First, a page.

Her employer then accepted her resignation, informing her that she had to give four weeks’ notice and that her last working day would be 27 July 2012.
The EAT held that Ms Hibbert’s words were unambiguous and had the same meaning as if she had said “I am resigning now”. It was irrelevant and had no legal effect that her employer had set her last working day as 27 July and that she was paid up until that date.
The EAT held that Ms Hibbert had resigned on 29 June and that was the effective date of termination and, therefore, she was out of time to bring any constructive unfair dismissal claim.
This case is a helpful one for employers in clarifying the effect of an employee’s resignation, but it should be noted that the EAT did take into account that Ms Hibbert had been given a cooling off period and was in receipt of legal advice at the time she issued her resignation. Any acceptance of a resignation letter should clearly set out arrangements for the employee’s departure from the business.
Resignation and ongoing disciplinary proceedings
It is established law that if an employee is invited to resign at the same time as being told that they have no future with the employer, this is likely to be regarded as a dismissal by the employer as opposed to a resignation – particularly where heavy-handed or oppressive tactics are used by the employer. In such circumstances, the key question to ask is who was really responsible for terminating the contract of employment. If, in reality, it is the employer, then the reason for termination of employment will be dismissal.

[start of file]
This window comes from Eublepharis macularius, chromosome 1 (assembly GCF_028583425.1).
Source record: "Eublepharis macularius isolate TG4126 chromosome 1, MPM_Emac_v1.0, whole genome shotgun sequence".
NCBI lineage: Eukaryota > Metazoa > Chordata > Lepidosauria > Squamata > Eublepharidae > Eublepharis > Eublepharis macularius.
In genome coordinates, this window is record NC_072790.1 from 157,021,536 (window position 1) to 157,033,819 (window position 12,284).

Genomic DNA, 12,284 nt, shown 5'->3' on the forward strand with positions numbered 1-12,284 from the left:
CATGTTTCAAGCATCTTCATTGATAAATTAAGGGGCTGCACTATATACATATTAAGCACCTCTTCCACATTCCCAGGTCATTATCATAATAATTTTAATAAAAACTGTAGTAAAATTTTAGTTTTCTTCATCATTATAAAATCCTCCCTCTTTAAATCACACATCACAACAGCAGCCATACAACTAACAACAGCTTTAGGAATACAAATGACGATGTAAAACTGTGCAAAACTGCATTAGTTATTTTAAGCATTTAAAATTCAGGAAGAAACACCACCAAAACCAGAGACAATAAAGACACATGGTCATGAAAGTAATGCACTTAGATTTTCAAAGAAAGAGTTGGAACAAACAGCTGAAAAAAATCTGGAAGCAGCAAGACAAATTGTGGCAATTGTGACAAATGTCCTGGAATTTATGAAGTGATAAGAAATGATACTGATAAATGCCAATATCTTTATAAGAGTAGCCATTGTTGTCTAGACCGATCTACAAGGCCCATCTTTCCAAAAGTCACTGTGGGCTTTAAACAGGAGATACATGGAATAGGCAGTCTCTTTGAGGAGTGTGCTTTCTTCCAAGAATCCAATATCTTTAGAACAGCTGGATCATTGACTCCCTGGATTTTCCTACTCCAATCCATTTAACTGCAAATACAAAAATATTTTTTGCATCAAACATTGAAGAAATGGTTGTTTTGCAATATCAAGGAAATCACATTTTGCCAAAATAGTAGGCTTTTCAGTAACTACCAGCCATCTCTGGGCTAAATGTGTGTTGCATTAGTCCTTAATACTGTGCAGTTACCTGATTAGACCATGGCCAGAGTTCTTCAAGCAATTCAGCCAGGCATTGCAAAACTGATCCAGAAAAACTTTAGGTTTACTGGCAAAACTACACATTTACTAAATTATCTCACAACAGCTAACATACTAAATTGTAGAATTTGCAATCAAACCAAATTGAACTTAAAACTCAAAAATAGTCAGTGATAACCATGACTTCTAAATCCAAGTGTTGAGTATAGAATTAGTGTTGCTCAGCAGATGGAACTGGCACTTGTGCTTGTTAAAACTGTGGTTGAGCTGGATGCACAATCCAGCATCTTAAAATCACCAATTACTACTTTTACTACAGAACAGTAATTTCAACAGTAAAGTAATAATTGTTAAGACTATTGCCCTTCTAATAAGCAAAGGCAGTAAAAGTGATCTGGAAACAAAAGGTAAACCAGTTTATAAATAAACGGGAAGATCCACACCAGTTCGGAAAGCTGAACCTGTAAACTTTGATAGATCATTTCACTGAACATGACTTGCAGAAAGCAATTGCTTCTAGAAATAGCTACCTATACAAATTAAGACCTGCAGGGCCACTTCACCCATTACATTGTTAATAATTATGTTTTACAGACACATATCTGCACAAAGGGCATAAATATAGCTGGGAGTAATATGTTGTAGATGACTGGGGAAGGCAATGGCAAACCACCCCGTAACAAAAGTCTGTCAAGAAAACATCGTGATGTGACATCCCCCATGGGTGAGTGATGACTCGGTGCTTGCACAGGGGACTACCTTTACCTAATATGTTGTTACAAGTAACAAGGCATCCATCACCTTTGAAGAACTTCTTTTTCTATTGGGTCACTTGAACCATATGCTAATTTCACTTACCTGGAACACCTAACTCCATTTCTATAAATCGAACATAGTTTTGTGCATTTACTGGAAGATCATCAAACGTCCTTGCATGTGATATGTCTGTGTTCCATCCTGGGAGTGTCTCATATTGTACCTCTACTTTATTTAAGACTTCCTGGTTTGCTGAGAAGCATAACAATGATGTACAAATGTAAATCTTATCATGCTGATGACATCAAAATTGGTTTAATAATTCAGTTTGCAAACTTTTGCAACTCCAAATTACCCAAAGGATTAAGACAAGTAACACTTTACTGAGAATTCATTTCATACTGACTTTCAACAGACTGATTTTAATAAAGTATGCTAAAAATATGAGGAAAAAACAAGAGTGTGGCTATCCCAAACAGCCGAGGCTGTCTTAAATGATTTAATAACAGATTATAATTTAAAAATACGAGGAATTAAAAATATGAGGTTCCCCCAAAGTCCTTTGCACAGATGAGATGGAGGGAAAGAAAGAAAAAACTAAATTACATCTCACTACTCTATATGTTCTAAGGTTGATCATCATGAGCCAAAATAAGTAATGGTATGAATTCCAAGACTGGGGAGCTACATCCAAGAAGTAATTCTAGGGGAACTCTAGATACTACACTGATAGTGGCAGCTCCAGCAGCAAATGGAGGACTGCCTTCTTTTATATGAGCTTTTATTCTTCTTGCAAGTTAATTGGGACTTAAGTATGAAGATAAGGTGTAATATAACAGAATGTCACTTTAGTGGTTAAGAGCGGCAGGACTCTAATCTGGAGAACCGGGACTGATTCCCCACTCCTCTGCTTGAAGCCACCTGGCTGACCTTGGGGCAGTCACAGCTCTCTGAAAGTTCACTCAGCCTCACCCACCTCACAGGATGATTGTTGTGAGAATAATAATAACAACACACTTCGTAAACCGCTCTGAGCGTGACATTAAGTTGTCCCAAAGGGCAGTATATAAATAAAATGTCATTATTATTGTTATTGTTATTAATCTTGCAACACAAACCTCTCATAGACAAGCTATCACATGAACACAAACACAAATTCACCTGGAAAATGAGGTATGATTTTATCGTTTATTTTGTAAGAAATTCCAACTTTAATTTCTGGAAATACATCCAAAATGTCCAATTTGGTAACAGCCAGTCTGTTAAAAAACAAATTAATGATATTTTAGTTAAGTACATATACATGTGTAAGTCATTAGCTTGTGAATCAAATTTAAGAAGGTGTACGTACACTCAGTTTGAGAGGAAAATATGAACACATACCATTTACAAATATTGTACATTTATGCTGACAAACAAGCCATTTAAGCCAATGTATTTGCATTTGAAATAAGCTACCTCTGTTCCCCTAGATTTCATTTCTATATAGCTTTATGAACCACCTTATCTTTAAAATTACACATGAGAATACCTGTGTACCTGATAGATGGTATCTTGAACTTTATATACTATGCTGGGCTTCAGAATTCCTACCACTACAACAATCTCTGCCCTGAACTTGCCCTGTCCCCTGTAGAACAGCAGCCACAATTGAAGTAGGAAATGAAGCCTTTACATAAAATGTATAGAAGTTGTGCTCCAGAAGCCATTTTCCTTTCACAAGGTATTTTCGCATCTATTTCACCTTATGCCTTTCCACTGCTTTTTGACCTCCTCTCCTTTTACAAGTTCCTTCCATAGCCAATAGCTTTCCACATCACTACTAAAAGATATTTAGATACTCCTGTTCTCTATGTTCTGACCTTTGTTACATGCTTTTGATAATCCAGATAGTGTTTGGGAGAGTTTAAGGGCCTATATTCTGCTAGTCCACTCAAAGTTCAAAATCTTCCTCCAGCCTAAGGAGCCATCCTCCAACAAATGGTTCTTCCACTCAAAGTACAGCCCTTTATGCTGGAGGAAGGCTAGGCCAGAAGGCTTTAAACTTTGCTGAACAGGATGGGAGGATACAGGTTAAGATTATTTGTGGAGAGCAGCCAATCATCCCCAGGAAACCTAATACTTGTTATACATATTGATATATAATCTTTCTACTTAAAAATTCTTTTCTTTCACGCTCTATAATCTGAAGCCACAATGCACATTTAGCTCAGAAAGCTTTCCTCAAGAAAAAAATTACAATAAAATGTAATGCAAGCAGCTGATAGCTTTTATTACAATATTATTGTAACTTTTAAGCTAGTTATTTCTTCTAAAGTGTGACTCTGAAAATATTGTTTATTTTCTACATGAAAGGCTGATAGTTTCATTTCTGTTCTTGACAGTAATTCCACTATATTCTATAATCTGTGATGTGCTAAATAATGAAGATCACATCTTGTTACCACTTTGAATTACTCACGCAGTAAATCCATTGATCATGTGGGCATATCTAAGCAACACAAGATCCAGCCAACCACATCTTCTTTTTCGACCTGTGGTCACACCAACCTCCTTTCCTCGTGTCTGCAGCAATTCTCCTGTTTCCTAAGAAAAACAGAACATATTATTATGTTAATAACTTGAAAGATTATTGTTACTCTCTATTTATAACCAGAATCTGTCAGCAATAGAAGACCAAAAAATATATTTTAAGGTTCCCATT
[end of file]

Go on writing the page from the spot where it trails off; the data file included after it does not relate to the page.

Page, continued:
However, what happens if this situation arises in the context of ongoing disciplinary proceedings? Rather than face a dismissal finding on their record, it is not uncommon for an employee to resign. To avoid any potential arguments that this could constitute dismissal, employers should be careful not to give any indication that a decision to dismiss has already been taken. Rather, employers should set out the alternative to resignation as being the completion of the disciplinary proceedings from which one potential outcome could be the dismissal of the employee.